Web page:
Some aggravations and frustrations at deaf people poking fun at hearing in deliberate attempts to inflame, or at least reinforce their case of deaf discrimination.  Then they add where to get online amateur BSL lessons that are not recognised by any agency. Social media readers NOT amused!

#1 It's a ridiculous attempt to sound elite and superior by a sector almost totally reliant ON hearing people to follow everyone else.  I'm all for people promoting their own area if that is what they want, but they are NOT doing awareness and just being silly.  How taking the Michael out of people who are enabling them helps, they never explain and they never provide 'proof' either.  

#2  Once you explain to people you cannot hear them most are helpful, it is those who who are deaf and sign claiming discrimination whilst never making viable attempts to include themselves who are making waves, all they seem to want is some glorious isolation where all their peers sign like them, obviously, that is neither inclusion or indeed, inclusive either, the world is 'out there' not 'In' their own sphere of living.  There are over 6,500 languages in the world!

#3 They lack the confidence to put BSL to the 'test' in the mainstream so play the blame game all the time, it is encouraging more young deaf are not going with that any more.  All is mostly negative hype about sign and culture by people making a living from it, so promotion no matter how it is done works for them.  

#4  More reliance, means more support, means more jobs for others, more charities, you get the idea!  

#5  Whilst sign IS an aid for deaf people to access other means hearing use, this isn't what it is being used for.  Deaf educational attainment is still pretty dire.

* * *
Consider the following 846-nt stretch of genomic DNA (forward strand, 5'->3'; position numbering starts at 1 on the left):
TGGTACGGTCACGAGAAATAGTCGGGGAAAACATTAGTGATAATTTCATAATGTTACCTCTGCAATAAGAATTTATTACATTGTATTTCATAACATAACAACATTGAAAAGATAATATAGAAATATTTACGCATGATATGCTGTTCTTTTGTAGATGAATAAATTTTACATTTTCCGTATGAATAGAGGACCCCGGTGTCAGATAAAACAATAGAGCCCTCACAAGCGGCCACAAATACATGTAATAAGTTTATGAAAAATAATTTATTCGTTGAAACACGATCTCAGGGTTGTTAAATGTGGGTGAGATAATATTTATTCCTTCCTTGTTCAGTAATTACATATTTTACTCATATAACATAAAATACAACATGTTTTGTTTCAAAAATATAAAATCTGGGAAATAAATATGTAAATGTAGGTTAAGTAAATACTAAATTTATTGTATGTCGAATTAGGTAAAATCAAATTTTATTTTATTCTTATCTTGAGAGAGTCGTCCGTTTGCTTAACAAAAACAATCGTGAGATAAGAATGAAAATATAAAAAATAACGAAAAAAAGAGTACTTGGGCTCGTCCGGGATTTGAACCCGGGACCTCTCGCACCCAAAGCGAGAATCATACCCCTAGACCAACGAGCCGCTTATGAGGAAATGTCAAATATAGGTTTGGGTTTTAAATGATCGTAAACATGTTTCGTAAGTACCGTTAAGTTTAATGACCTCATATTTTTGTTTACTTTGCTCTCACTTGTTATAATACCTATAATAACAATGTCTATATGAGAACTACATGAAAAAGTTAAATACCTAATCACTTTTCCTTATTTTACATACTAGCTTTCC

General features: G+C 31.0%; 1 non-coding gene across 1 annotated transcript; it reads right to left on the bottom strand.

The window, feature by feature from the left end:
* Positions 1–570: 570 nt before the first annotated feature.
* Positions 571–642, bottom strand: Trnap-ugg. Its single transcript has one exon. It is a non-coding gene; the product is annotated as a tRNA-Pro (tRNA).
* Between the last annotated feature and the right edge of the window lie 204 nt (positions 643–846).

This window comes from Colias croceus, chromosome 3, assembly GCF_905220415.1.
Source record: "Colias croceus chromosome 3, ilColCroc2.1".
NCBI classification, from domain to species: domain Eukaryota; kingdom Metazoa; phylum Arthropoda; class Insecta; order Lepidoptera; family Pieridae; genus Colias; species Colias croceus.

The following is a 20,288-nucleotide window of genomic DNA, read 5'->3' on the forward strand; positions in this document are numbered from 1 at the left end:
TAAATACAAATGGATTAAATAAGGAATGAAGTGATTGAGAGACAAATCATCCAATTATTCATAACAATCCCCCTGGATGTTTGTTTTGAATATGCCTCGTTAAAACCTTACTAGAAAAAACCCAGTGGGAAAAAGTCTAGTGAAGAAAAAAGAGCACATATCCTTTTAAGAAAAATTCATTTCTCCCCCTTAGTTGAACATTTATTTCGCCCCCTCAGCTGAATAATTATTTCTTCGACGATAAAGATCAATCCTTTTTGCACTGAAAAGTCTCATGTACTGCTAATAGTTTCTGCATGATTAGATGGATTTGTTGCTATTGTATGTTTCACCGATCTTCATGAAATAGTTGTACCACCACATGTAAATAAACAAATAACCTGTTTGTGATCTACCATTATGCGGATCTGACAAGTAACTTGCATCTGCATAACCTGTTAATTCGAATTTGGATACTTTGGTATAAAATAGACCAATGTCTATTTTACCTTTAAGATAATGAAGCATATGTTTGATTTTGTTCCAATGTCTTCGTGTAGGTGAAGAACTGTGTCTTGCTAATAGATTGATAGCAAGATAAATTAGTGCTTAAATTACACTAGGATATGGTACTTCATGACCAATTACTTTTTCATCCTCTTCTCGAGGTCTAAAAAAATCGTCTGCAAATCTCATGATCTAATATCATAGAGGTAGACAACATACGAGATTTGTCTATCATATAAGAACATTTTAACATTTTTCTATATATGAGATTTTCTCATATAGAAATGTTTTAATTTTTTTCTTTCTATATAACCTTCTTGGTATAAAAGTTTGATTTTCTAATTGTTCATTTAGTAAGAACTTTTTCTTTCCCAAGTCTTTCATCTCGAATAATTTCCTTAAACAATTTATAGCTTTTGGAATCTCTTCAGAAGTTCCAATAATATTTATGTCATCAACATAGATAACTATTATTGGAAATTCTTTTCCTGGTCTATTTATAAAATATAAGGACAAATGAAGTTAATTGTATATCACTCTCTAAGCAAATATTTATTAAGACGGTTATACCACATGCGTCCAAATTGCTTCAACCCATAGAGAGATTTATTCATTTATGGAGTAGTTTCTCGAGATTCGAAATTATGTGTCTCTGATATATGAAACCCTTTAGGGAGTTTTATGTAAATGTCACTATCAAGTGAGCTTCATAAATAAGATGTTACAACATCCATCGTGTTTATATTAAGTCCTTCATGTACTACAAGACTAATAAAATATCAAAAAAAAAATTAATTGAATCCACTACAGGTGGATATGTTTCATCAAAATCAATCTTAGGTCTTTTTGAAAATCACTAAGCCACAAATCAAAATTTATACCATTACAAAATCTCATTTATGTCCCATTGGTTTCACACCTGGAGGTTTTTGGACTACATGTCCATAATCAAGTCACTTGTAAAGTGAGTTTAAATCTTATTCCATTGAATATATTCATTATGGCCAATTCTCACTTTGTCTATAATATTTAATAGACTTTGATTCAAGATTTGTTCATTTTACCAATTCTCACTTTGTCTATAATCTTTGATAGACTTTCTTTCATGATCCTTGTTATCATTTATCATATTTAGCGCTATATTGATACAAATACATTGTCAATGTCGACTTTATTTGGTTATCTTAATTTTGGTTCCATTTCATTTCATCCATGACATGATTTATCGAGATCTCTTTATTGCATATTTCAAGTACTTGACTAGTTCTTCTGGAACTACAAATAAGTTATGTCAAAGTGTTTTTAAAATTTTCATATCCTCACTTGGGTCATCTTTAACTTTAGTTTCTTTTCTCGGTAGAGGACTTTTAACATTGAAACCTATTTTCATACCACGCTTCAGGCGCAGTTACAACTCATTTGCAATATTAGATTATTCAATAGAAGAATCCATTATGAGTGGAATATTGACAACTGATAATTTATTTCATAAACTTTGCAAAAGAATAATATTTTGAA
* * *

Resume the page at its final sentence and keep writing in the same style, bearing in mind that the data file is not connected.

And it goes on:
#6  Teaching a child sign only is priming them to fail, this isn't how enablement works.  It is ensuring deaf culture does. TC (Total Communication), is the only way ahead.  Sign is promoted as a 'novelty' this is not how a child takes this up, and uses it determines their place in life.  

#7 They need only to look at adult deaf trapped in their own social bubbles with no way out, to see it doesn't.  The best deaf school in the UK is an oral-based one, this isn't promoting anti-sign, but stating the reality.  

#8 When in Rome etc.... To complain it is about choice is not relative in child education.  That's a deaf political statement by people who never had the choice anyway.  

#9 The sour grapes approach to awareness.

ATR Background: 

The real cost of acquiring BSL by hearing people:

(1) Qualifications.

(2) Tests.

(3) How much do BSL interpreters earn?

You would usually work irregular hours, which may include evenings and weekends. Fees and salaries for BSL interpreters vary widely depending on experience, employer and location. As a guide, full-time interpreters can earn between £20,000 and £35,000 a year. Freelance interpreters can earn between £20 and £30 an hour, or even 4 times that in London, regional costs vary considerably as does the demand, and availability of BSL interpreters.  

Travel costs are also added to that support, some interpreters can demand  2hrs minimum fees to make to worth their while. The 'freelance' nature of BSL support is also a huge issue as systems attempt to normalise BSL support and set standard rates/fees, part-time BSL Interpreters feel they are being undermined by lower-wage demands from systems.  Albeit many deaf feel establishing an adequate and reliable support system is more preferable to the random approaches that go on at present and cause support issues.  Often reported as 'systems refusing BSL help' incorrectly.

Other fees/registrations. 

Forget the ABC online! this is what you will need to work with deaf signers.

Demand for BSL?

Next to no statistics are recorded

We haven't included BSL overall training and test costs because they won't print them in case people are put off. 

Demand Areas:

(1)  Primary demand for BSL support is access to the NHS/999 and state/LA systems.  

(2)  No demand exists for hearing-deaf integration/access at all which raises the question of why so many charities are asking for funds to do that?  When Deaf obviously prefer their own area.

Deaf BSL users claim the highest rates of access to work welfare allowances of any disabled sector in the UK.  Where, are they losing out?